COPYRIGHT 2006 American Institute of CPA's
No portion of this article can be reproduced without the express written permission from the copyright holder.
Copyright 2006, Gale Group. All rights reserved. Gale Group is a Thomson Corporation Company.

Article Details
Printer friendly Cite/link Email Feedback
Author:Giacoletti, Timothy J.
Publication:The Tax Adviser
Date:Aug 1, 2006
Words:1836
Previous Article:ISOs and AMT: improving the odds when gambling with the IRS.
Next Article:Limits on rulings on NQSOs in divorce.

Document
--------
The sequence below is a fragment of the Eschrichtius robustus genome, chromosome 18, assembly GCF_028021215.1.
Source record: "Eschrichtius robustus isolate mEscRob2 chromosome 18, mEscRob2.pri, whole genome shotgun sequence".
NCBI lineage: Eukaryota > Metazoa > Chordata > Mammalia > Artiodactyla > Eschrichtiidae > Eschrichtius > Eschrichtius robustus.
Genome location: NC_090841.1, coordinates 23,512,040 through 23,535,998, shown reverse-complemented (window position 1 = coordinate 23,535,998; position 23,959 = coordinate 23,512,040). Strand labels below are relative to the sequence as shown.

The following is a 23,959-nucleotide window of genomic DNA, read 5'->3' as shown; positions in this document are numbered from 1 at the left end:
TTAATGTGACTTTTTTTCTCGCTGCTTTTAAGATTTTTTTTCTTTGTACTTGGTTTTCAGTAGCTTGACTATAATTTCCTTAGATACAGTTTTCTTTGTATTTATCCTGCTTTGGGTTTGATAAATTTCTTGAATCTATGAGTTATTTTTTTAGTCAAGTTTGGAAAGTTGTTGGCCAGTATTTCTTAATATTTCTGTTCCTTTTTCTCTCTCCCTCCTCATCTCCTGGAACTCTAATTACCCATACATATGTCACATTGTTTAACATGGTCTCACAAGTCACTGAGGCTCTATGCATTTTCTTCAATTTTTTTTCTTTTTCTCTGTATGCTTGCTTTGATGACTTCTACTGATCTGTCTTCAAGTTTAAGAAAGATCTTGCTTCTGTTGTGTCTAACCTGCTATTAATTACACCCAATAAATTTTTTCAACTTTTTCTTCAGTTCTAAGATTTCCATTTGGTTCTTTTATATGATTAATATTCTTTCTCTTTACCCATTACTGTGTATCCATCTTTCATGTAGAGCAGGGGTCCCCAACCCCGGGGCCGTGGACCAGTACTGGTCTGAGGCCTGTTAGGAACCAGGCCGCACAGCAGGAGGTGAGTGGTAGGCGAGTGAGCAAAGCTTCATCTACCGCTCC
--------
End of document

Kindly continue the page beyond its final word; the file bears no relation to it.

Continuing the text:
Topics:


Related Articles
The loss disallowance rule - round three; is this the final chapter?
Noncompete agreement entered into contemporaneously with stock redemption.
Defining depreciation limits on qualified non-personal-use trucks and vans.
Partnership liabilities.
Documenting deductions for investment banking fees.
Sec. 199 Prop. Regs.: what is an item?
Sec. 199 prop. regs. clarify treatment of intercompany transactions.
Treasury and IRS guidance sheds light on Sec. 199 deduction.
Interplay between the Sec. 199 manufacturing deduction and the Sec. 965 repatriation provision.
Allocation and apportionment of expenses for Sec. 199 purposes: for many taxpayers, calculation of the Sec. 199 deduction will require an enormous...

Terms of use | Privacy policy | Copyright © 2019 Farlex, Inc. | Feedback | For webmasters